Gaza conflict ranks amongst most important election issues for British Muslims

Credit: PA

The Labour Party faces threats from independent candidates in certain constituencies as more than four in ten British Muslims rank the conflict in Gaza as one of their five most important issues.

New polling done for Hyphen by Savanta found that of British Muslims who ranked the conflict of Gaza highly in their priorities, 86% say they would consider backing an independent candidate.

Labour’s support does however still remain high among British Muslims. They are the biggest party polling at 63%, with little change since the Autumn, but policy positions on the conflict in Gaza remains an issue that is influencing Muslim voters.

“Labour maintains a very strong level of support among Muslim voters, with little change in their vote share since the autumn, but that isn’t to say there aren’t warning signs for Keir Starmer’s party,” said Chris Hopkins, Political Research Director at Savanta.

“There is a sense of disillusionment towards Labour’s response to the crisis in Gaza among those who rank it as a top 5 issue — although this number has been stable since the end of last year."

There are a handful of independent candidates standing on Gaza platforms across the country, primarily in constituencies with a high British Muslim population.

Although this is unlikely to impact the national results, they provide an interest subplot at the upcoming election.

Labour will hope the commitment to recognising a Palestinian state “as part of a peace process” will help to recover some of the ground lost to Muslim and progressive voters, many of whom have become disillusioned with the party’s foreign policy in recent months.

For 21% of Muslim voters the conflict in Gaza is the most important issue for them, compared to just 3% for non Muslims - demonstrating how much more of an issue it is for Muslims in the upcoming election.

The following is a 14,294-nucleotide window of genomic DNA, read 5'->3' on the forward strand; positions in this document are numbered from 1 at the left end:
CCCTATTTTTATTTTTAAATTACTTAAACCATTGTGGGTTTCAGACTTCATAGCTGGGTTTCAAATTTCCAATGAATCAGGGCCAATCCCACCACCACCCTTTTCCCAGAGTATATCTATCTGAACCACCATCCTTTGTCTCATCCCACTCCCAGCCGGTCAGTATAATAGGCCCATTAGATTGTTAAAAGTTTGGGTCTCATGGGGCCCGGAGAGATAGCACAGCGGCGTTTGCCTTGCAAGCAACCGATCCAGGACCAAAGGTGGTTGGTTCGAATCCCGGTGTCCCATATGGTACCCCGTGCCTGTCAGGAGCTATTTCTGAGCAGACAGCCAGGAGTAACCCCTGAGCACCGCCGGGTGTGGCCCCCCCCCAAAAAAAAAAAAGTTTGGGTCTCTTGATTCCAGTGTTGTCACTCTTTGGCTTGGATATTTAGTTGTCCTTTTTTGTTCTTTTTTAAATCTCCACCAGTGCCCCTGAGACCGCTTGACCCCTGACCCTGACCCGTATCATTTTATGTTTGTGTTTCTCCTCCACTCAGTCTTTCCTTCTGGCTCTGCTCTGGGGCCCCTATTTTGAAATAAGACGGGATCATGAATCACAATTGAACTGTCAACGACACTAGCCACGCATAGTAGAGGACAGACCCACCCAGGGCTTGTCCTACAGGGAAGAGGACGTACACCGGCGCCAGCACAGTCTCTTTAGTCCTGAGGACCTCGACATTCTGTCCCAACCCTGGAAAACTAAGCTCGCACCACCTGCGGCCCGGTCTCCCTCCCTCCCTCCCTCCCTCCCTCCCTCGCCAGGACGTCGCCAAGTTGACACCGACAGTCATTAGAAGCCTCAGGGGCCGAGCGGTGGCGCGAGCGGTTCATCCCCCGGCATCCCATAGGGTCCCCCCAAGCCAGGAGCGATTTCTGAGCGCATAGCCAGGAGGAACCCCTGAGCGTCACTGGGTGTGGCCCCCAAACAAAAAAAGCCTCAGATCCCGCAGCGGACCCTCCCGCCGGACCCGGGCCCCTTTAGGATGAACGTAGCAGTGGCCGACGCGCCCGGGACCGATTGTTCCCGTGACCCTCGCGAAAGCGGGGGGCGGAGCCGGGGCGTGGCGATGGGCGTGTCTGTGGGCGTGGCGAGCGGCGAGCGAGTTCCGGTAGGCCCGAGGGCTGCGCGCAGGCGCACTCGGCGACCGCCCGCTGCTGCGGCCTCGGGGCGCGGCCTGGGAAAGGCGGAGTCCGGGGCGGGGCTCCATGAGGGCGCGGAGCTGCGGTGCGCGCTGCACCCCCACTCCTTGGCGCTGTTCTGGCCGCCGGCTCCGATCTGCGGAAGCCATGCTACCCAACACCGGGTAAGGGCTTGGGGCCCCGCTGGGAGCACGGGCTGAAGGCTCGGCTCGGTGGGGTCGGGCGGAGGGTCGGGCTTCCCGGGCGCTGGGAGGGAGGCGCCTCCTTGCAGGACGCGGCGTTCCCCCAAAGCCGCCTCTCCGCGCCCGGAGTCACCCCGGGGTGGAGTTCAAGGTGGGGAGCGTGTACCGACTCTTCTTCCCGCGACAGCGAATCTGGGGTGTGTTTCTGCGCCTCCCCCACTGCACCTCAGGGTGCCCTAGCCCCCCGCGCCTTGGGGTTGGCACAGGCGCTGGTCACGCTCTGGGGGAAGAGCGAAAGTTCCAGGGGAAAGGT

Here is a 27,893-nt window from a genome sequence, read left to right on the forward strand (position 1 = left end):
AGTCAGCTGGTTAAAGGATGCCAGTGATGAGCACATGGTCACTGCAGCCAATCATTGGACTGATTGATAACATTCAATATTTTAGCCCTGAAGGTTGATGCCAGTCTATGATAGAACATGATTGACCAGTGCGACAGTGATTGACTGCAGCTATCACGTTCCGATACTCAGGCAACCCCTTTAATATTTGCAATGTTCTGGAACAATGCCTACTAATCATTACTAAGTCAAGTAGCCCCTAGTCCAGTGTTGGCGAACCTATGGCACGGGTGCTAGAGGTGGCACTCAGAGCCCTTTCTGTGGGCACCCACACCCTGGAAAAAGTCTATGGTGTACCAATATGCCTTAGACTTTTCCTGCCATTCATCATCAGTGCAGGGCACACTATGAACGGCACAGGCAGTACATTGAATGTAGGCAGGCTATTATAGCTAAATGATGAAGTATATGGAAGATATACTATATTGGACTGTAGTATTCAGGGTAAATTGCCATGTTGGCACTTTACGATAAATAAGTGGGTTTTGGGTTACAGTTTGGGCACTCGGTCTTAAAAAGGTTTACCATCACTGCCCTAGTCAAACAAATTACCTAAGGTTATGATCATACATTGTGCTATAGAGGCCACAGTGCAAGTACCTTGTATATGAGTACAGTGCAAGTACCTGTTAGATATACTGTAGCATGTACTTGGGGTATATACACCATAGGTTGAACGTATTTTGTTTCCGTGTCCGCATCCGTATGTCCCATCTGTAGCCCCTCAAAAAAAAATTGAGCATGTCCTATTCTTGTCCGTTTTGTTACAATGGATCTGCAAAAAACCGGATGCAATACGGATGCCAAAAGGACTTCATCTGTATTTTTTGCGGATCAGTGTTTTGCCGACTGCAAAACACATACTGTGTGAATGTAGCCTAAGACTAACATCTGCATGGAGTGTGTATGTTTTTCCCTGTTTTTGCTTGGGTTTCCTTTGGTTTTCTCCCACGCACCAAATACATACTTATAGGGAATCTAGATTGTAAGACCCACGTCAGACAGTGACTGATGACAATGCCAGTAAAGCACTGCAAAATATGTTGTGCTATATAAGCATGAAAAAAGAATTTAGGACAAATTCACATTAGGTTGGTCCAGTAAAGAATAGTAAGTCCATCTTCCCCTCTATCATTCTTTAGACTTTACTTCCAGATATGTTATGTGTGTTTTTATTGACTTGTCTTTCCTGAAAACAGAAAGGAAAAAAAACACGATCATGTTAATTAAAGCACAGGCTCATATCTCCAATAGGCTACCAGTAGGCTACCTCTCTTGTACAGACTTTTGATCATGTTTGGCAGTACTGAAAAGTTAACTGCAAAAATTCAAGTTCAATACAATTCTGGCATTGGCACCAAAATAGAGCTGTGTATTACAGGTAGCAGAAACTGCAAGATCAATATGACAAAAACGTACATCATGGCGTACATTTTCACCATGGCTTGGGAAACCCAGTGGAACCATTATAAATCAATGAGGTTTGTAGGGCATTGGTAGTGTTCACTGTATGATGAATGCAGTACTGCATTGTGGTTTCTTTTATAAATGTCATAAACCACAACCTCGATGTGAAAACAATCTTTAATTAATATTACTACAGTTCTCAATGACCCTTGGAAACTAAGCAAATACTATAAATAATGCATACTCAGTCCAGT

Hyphen editor in chief, Burhan Wazir, said the poll findings confirm that Labour’s stance on Gaza has lost the party votes across the population.

“While Labour’s support among Muslim voters remains undeniably strong, the party’s responses to the conflict have definitely alienated some,” he said.

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The Labour Party vote share among British Muslims is down 23 percentage points of compared to the 2019 election but the party is broadly evening out support because there are a significant number of UK Muslims who voted Conservative in 2019 who say they intend on now voting for Labour.

For the Tories, almost half of their Muslim voters (48%) say they will change their voting intention, compared to only 28% for Labour and Keir Starmer’s party is winning over a large chunk of these voters.

Two in five Muslim Conservative voters saying they are likely to switch from the Tories to Labour at the next election.

But with the election being fought on a number of issues, it is no surprise that other policy areas were a priority for British Muslims.

UK Muslims are most likely to select the NHS (57%), inflation and the cost of living (51%), and the economy (48%) within their top five priorities.

The poll was put to a nationally representative sample of 2,862 respondents in the UK and the sample included 1,366 nationally representative UK Muslims and 1,496 nationally representative UK adults.

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